Leoardo Guajardo’s house was saved from the fire, but all the crops and fruit trees were lost – Investigations into the 2017 fires uncovered that the pine plantations were infested by a borer wasp. The insect burrowed into the trees, damaging them and causing their commercial value to decrease. The logging industry did not have an insurance policy against insect infestations, but it did have insurance against fires. Many in the communities believe the fires were intentionally set by the timber companies to claim the insurance. Photo Credit: Orin Langelle


2024 photo essay redux of Chile’s 2017 wildfires 

When wildfires broke out in Chile this month, I began a redux of my previously published photo essay about Chile’s 2017 wildfires – the worst in the country’s history. In the years since, more severe wildfires have scarred the landscape, with 2024’s fires the deadliest on record.

Media blames the fires on climate change, El Niño, higher temperatures, strong winds and drought. While true, another major contributing factor to the wildfire disasters is widespread plantations of highly combustible pine and eucalyptus trees.

From my Photographer’s Statement in the 2017 photo essay:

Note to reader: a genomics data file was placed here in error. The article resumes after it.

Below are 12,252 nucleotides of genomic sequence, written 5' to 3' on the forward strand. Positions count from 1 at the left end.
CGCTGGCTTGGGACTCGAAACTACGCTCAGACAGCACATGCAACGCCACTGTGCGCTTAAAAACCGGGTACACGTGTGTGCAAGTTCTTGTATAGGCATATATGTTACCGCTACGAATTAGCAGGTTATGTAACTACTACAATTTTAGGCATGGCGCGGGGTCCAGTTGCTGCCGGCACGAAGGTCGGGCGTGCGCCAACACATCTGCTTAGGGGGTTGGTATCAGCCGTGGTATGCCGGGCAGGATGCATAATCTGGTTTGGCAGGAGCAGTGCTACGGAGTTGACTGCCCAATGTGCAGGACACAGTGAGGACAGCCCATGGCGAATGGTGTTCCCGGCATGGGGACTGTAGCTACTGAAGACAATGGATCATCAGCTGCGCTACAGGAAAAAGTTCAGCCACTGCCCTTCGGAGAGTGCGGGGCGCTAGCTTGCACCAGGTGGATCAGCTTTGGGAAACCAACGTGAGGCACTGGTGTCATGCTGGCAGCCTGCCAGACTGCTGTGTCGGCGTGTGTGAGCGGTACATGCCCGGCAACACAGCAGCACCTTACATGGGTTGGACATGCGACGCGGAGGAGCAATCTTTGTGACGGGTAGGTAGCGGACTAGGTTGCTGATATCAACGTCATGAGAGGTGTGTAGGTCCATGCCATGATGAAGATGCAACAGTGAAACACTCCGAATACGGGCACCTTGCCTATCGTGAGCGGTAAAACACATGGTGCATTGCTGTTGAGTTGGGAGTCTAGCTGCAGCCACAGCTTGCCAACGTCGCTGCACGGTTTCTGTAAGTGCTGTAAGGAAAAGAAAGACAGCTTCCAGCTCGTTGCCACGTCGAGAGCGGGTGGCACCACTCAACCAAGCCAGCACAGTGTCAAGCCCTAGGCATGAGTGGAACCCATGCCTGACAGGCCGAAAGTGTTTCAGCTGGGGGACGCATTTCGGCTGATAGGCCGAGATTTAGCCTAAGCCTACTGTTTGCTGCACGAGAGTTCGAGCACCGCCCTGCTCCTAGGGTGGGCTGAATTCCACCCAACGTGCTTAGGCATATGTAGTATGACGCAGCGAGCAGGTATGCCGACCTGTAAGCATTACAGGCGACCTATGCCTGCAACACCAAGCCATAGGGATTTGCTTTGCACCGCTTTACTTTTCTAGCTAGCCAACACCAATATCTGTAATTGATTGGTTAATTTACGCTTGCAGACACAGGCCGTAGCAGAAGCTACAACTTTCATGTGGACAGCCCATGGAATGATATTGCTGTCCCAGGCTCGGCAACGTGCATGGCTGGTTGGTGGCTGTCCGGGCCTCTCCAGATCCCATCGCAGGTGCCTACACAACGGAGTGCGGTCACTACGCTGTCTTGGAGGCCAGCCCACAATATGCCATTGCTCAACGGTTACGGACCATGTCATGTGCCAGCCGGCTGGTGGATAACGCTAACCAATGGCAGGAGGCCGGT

An international delegation from the Campaign to STOP Genetically Engineered Trees arrived in Santiago, Chile, in March 2017, to document the social and environmental impacts of the forestry industry in the country, as well as its links with recent forest fires, which were the worst in Chile’s history.


The fires began in January 2017. It is estimated that eleven people died, 1,500 homes were destroyed, thousands of people displaced, and over 500,000 hectares decimated.


The Latin American Observatory of Environmental Conflicts

 ObservatorioLatinoamericano de Conflictas Ambientales

 – OLCA sponsored the delegation. Another sponsor of the delegation was Global Justice Ecology Project.


I accompanied the delegation as a photojournalist and participant.  To see Chile’s Wildfires: Another Pinochet Legacy continue to 

Global Justice Ecology Project’s page dedicated to the photo essay


Social Documentary Network